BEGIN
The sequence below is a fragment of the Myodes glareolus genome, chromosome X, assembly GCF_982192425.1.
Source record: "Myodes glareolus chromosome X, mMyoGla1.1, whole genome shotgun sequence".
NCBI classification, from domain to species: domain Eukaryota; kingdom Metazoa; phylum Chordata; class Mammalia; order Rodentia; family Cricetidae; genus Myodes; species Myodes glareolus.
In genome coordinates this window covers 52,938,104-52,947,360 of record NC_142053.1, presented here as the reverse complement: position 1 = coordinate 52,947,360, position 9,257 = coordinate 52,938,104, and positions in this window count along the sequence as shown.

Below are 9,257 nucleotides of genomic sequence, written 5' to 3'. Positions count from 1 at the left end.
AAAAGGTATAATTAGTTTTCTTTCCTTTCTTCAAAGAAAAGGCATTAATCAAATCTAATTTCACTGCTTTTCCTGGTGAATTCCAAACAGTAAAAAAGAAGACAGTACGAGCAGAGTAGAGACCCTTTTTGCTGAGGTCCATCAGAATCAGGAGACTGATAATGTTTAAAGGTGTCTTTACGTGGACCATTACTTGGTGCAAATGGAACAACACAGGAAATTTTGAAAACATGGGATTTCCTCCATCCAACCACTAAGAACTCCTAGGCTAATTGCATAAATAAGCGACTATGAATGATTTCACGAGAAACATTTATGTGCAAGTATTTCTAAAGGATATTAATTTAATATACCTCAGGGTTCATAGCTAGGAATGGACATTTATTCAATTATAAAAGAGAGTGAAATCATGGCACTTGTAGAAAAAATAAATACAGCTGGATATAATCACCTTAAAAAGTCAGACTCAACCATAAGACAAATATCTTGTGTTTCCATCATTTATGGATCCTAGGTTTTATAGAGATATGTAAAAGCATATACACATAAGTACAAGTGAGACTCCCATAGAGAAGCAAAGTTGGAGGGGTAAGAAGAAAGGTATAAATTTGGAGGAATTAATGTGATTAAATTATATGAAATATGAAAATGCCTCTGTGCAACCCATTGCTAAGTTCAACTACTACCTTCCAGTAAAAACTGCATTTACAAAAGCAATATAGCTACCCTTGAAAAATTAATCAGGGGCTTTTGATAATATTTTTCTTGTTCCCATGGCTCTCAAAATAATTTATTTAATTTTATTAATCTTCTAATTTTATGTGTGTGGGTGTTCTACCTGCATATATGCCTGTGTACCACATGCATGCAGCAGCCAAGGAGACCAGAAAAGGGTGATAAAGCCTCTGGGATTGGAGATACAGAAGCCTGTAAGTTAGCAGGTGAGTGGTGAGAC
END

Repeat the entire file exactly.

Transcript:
The sequence below is a fragment of the Myodes glareolus genome, chromosome X, assembly GCF_982192425.1.
Source record: "Myodes glareolus chromosome X, mMyoGla1.1, whole genome shotgun sequence".
NCBI classification, from domain to species: domain Eukaryota; kingdom Metazoa; phylum Chordata; class Mammalia; order Rodentia; family Cricetidae; genus Myodes; species Myodes glareolus.
In genome coordinates this window covers 52,938,104-52,947,360 of record NC_142053.1, presented here as the reverse complement: position 1 = coordinate 52,947,360, position 9,257 = coordinate 52,938,104, and positions in this window count along the sequence as shown.

Below are 9,257 nucleotides of genomic sequence, written 5' to 3'. Positions count from 1 at the left end.
AAAAGGTATAATTAGTTTTCTTTCCTTTCTTCAAAGAAAAGGCATTAATCAAATCTAATTTCACTGCTTTTCCTGGTGAATTCCAAACAGTAAAAAAGAAGACAGTACGAGCAGAGTAGAGACCCTTTTTGCTGAGGTCCATCAGAATCAGGAGACTGATAATGTTTAAAGGTGTCTTTACGTGGACCATTACTTGGTGCAAATGGAACAACACAGGAAATTTTGAAAACATGGGATTTCCTCCATCCAACCACTAAGAACTCCTAGGCTAATTGCATAAATAAGCGACTATGAATGATTTCACGAGAAACATTTATGTGCAAGTATTTCTAAAGGATATTAATTTAATATACCTCAGGGTTCATAGCTAGGAATGGACATTTATTCAATTATAAAAGAGAGTGAAATCATGGCACTTGTAGAAAAAATAAATACAGCTGGATATAATCACCTTAAAAAGTCAGACTCAACCATAAGACAAATATCTTGTGTTTCCATCATTTATGGATCCTAGGTTTTATAGAGATATGTAAAAGCATATACACATAAGTACAAGTGAGACTCCCATAGAGAAGCAAAGTTGGAGGGGTAAGAAGAAAGGTATAAATTTGGAGGAATTAATGTGATTAAATTATATGAAATATGAAAATGCCTCTGTGCAACCCATTGCTAAGTTCAACTACTACCTTCCAGTAAAAACTGCATTTACAAAAGCAATATAGCTACCCTTGAAAAATTAATCAGGGGCTTTTGATAATATTTTTCTTGTTCCCATGGCTCTCAAAATAATTTATTTAATTTTATTAATCTTCTAATTTTATGTGTGTGGGTGTTCTACCTGCATATATGCCTGTGTACCACATGCATGCAGCAGCCAAGGAGACCAGAAAAGGGTGATAAAGCCTCTGGGATTGGAGATACAGAAGCCTGTAAGTTAGCAGGTGAGTGGTGAGAC